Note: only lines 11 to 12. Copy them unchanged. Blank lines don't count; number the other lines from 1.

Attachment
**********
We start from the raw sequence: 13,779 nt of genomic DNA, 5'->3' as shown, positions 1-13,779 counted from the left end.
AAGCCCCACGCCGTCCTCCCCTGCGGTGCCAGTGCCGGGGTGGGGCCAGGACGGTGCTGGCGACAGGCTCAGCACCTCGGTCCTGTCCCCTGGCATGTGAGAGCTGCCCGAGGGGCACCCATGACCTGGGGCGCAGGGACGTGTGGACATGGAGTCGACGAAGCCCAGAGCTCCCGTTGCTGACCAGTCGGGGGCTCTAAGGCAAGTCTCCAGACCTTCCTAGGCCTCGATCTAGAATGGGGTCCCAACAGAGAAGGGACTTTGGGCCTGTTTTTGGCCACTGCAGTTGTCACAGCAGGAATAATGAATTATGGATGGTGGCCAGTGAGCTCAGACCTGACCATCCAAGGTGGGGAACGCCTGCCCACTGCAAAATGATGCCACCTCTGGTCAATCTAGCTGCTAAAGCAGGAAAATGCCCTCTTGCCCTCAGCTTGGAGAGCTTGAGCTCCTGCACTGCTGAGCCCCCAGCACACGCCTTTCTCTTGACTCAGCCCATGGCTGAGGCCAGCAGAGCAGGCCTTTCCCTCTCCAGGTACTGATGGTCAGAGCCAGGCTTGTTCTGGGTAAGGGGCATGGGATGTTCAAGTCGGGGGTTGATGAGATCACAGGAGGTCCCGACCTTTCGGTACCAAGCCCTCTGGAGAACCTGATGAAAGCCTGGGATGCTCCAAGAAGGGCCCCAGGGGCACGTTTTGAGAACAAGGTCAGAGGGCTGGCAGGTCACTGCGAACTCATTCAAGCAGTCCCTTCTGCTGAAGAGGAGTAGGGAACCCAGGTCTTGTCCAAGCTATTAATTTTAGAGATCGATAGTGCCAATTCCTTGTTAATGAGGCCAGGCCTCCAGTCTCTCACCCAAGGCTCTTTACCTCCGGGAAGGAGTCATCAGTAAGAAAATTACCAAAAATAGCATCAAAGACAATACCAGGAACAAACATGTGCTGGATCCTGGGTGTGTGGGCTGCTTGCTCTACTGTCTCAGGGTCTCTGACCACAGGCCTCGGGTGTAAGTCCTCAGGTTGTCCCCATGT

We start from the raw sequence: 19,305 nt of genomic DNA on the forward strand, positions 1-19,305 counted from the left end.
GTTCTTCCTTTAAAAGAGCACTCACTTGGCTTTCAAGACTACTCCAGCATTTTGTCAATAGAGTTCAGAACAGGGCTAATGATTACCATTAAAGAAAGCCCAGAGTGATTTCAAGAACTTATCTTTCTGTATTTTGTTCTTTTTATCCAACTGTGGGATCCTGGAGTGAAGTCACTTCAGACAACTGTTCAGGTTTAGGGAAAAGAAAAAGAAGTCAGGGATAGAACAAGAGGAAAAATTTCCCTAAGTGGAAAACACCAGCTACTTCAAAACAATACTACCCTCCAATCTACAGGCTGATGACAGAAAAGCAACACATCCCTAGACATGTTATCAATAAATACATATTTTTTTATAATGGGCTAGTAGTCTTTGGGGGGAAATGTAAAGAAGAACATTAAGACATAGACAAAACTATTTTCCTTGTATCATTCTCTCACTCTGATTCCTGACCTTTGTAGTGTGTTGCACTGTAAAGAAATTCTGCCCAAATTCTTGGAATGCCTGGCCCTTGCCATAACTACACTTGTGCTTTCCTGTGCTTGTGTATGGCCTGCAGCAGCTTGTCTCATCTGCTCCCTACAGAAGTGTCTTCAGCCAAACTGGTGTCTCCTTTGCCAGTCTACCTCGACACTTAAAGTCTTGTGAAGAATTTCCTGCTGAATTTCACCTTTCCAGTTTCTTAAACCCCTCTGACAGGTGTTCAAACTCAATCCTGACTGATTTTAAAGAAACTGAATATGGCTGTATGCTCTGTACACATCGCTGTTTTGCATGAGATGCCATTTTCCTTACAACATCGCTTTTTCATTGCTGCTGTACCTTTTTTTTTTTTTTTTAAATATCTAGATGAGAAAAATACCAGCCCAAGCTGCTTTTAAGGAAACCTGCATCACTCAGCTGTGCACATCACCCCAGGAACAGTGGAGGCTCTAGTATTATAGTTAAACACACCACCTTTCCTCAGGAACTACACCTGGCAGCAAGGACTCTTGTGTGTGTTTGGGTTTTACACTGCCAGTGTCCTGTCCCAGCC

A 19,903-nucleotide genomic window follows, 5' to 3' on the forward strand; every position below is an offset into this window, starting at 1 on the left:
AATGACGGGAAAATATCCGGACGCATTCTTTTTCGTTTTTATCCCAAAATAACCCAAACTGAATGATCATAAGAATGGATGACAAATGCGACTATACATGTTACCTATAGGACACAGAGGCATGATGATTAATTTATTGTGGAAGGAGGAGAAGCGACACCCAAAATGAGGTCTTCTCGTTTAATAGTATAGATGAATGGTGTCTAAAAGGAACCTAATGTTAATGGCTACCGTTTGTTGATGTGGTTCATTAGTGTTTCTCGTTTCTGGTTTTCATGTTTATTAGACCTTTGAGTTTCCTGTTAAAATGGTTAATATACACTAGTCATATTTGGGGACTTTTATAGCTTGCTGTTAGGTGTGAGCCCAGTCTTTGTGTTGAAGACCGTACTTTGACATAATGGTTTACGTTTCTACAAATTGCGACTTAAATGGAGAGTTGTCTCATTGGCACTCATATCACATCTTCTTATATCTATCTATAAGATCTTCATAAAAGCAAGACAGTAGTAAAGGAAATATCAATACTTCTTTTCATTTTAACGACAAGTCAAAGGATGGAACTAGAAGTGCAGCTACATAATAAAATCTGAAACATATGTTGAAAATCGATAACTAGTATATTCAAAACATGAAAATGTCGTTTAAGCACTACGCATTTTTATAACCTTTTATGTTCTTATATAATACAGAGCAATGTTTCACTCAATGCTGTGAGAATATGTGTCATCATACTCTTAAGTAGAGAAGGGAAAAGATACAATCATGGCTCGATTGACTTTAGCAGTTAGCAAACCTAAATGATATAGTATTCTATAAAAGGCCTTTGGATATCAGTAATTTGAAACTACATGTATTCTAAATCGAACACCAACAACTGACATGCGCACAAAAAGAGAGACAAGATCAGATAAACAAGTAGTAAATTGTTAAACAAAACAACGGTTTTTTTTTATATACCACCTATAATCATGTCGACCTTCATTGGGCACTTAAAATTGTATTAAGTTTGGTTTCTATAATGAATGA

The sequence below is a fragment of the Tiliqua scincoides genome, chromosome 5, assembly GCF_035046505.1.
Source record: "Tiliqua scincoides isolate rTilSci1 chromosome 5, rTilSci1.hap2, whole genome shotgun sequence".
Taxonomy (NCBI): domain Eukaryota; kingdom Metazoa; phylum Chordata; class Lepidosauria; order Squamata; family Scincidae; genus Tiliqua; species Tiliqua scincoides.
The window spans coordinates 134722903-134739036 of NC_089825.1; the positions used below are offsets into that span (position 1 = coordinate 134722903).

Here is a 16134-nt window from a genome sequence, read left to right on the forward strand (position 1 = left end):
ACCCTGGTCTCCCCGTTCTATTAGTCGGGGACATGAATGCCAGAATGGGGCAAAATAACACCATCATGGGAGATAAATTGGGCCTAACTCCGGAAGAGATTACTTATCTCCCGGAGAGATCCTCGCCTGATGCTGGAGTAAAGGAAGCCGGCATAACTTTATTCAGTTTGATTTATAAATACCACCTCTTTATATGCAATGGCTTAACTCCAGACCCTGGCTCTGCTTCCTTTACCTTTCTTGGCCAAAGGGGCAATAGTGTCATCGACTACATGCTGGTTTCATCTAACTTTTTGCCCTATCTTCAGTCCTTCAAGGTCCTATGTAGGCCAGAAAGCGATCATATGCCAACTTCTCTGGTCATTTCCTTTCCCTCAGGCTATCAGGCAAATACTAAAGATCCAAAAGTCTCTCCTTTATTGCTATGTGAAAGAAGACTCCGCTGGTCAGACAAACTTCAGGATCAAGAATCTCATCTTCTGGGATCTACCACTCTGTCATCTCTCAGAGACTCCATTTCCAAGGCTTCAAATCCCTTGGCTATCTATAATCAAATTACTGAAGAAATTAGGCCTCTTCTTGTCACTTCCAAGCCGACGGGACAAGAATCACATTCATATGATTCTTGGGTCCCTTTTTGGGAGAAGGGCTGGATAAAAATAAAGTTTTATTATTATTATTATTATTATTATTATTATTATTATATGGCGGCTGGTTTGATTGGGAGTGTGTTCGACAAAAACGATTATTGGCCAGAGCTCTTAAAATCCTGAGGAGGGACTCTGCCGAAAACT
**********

Here is a 16134-nt window from a genome sequence, read left to right on the forward strand (position 1 = left end):
ACCCTGGTCTCCCCGTTCTATTAGTCGGGGACATGAATGCCAGAATGGGGCAAAATAACACCATCATGGGAGATAAATTGGGCCTAACTCCGGAAGAGATTACTTATCTCCCGGAGAGATCCTCGCCTGATGCTGGAGTAAAGGAAGCCGGCATAACTTTATTCAGTTTGATTTATAAATACCACCTCTTTATATGCAATGGCTTAACTCCAGACCCTGGCTCTGCTTCCTTTACCTTTCTTGGCCAAAGGGGCAATAGTGTCATCGACTACATGCTGGTTTCATCTAACTTTTTGCCCTATCTTCAGTCCTTCAAGGTCCTATGTAGGCCAGAAAGCGATCATATGCCAACTTCTCTGGTCATTTCCTTTCCCTCAGGCTATCAGGCAAATACTAAAGATCCAAAAGTCTCTCCTTTATTGCTATGTGAAAGAAGACTCCGCTGGTCAGACAAACTTCAGGATCAAGAATCTCATCTTCTGGGATCTACCACTCTGTCATCTCTCAGAGACTCCATTTCCAAGGCTTCAAATCCCTTGGCTATCTATAATCAAATTACTGAAGAAATTAGGCCTCTTCTTGTCACTTCCAAGCCGACGGGACAAGAATCACATTCATATGATTCTTGGGTCCCTTTTTGGGAGAAGGGCTGGATAAAAATAAAGTTTTATTATTATTATTATTATTATTATTATTATTATTATATGGCGGCTGGTTTGATTGGGAGTGTGTTCGACAAAAACGATTATTGGCCAGAGCTCTTAAAATCCTGAGGAGGGACTCTGCCGAAAACT